If carmakers aren’t careful, Waymo just might be the only name in autonomous vehicles. The former Google self-driving car project is quickly spreading throughout the industry by partnering with traditional car manufacturers.
- Renault-Nissan and Waymo announced a partnership to create mobility service companies in France and Japan.
- The mobility companies will focus on moving people and goods. The trio will work together to overcome local legislative and regulatory hurdles.
- The agreement may eventually expand to other countries. However, China is excluded from future plans.
Renault–Nissan and Waymo announced this week that they’ve signed an agreement to work together to create mobility service companies in France and Japan. The trio will work to access the viability of the commercialized automated mobility business.
Furthermore, the respective brands will help traverse legal and regulatory issues in the respective countries that might inhibit such services. However, no vehicles will be included in the deal — simply business development logistics.
The agreement between Waymo and Renault-Nissan may expand to other countries in the future. Neither company would give a timeline of such an expansion. However, they did stipulate that China would not be included in any future mobility growth. No rationale was given for excluding China from the deal.
“This is an ideal opportunity for Waymo to bring our autonomous technology to a global stage, with an innovative partner,” said John Krafcik, Waymo’s Chief Executive Officer, said in a prepared statement. “With the Alliance’s international reach and scale, our Waymo Driver can deliver transformational mobility solutions to safely serve riders and commercial deliveries in France, Japan, and other countries.”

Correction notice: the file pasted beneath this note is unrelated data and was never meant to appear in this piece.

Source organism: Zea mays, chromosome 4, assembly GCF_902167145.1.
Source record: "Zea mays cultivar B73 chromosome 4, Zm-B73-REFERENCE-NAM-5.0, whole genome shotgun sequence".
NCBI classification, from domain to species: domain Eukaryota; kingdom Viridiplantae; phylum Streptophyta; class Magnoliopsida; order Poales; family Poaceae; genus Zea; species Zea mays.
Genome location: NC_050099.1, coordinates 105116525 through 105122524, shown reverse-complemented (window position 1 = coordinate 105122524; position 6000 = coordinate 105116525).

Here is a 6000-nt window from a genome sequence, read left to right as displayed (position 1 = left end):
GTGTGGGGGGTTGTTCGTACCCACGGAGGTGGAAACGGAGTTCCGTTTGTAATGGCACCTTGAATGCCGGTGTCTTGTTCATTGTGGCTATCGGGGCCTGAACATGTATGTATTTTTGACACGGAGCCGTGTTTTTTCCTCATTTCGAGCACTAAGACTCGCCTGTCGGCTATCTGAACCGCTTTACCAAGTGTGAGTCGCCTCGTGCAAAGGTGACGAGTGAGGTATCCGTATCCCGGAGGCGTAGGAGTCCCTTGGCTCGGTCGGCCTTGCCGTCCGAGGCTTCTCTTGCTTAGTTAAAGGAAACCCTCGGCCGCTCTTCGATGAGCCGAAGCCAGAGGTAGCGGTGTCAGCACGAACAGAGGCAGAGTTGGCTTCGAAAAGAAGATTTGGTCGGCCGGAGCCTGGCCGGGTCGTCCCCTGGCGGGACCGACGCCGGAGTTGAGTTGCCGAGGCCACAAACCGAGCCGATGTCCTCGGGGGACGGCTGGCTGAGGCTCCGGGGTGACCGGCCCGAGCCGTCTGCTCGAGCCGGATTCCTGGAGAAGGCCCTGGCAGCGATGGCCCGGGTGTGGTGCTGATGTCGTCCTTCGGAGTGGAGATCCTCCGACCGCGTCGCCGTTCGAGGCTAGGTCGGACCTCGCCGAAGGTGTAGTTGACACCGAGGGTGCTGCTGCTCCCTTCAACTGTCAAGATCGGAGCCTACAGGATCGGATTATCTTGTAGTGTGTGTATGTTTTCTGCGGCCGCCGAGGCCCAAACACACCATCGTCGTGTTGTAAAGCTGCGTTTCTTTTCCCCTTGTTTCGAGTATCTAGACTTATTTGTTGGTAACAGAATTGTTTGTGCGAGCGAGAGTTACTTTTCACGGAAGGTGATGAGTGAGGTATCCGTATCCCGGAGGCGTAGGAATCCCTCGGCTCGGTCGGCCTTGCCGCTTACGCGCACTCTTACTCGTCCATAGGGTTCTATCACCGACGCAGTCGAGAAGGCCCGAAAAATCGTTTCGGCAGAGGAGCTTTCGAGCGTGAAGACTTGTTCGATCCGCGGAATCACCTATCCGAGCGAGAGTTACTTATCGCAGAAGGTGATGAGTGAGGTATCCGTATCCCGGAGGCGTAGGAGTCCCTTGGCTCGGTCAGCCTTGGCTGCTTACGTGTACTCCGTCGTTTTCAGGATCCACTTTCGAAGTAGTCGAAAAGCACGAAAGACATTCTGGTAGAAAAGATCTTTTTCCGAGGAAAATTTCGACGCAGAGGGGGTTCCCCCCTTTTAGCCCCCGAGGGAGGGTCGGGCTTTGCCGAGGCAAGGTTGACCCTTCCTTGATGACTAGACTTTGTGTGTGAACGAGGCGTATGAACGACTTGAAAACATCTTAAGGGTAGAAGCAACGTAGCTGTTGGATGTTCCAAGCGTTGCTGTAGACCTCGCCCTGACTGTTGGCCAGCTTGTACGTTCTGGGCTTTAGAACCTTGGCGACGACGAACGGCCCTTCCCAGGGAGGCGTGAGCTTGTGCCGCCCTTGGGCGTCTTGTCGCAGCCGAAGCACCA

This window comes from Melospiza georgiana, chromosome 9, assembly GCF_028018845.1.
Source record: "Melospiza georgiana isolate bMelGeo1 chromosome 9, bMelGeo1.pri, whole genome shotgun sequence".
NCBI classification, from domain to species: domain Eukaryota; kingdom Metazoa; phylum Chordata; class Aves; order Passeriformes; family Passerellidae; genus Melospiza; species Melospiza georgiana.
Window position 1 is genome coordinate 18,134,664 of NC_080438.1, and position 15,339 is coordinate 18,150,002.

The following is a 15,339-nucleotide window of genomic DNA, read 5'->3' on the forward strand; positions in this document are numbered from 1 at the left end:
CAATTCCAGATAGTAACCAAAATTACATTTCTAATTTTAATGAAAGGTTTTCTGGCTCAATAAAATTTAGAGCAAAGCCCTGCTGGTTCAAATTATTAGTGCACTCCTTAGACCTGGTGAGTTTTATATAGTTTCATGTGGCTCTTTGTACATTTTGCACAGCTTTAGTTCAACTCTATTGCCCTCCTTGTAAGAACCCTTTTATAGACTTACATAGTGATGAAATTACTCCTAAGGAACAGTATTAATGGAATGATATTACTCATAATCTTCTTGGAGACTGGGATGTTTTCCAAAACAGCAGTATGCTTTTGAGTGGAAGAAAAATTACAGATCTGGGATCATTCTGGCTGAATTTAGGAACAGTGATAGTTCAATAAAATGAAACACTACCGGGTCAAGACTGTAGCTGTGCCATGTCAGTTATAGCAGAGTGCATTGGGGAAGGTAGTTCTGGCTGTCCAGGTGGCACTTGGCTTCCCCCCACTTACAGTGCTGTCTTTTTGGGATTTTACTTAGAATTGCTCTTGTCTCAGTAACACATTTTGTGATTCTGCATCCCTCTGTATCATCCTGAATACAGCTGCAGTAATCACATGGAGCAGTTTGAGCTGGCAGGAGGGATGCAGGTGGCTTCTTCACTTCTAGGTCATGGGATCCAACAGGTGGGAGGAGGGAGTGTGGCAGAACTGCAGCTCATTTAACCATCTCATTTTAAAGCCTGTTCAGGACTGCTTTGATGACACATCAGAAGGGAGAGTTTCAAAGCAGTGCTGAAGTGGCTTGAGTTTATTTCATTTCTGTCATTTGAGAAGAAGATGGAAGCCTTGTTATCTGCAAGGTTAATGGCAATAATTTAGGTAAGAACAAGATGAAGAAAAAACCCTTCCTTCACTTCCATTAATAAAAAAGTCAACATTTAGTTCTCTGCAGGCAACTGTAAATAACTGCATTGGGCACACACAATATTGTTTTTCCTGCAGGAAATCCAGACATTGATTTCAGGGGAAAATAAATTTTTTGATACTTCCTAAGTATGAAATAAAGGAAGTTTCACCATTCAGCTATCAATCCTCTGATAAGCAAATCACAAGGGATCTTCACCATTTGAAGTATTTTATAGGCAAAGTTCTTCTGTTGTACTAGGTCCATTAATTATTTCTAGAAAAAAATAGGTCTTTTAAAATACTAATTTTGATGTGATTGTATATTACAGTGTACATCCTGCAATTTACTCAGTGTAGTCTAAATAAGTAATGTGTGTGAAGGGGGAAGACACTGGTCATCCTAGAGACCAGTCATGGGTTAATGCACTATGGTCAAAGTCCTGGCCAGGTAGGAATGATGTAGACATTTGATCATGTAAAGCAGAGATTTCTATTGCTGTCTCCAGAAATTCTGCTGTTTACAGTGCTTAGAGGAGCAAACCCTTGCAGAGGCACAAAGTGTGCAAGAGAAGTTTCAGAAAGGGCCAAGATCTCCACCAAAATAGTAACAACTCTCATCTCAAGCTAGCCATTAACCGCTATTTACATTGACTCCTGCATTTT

Although Renault-Nissan’s plan to create these mobility companies and help share the burden of weighing their viability with Waymo, the carmakers aren’t necessarily married to the idea of expanding hand-in-hand with Waymo. At least, that’s what Hadi Zablit, Renault-Nissan’s senior vice president for business development, indicated to reporters in Paris.
This isn’t the first such agreement Waymo has penned with a carmaker. It currently has active deals with Fiat-Chrysler, Jaguar Land Rover, and Lyft, among others. And it seems to find interesting ways to combine the partnerships its forged. For example, Waymo is preparing to launch 10 self-driving Chrysler Pacifica minivans into the Lyft fleet, which will be able to be hailed by the public.
Waymo, an offshoot of Google, has clocked more than 10 million miles of automated driving on public roads. At the rate its going with its R&D and broad partnerships, it could soon become the leader in self-driving tech. I mean, that is its aim. But are brands really ready to let that happen?
If carmakers are afraid of becoming coach builders for tech and ride-hailing companies, and would rather control the mobility market themselves, they ought to reconsider signing on the line with just a few automated driving tech brands at every chance they get.
“We believe this partnership will accelerate our commitment to deliver new shared mobility services and benefit the automobile ecosystems by placing us at the forefront of driverless mobility new business streams in our key strategic markets.”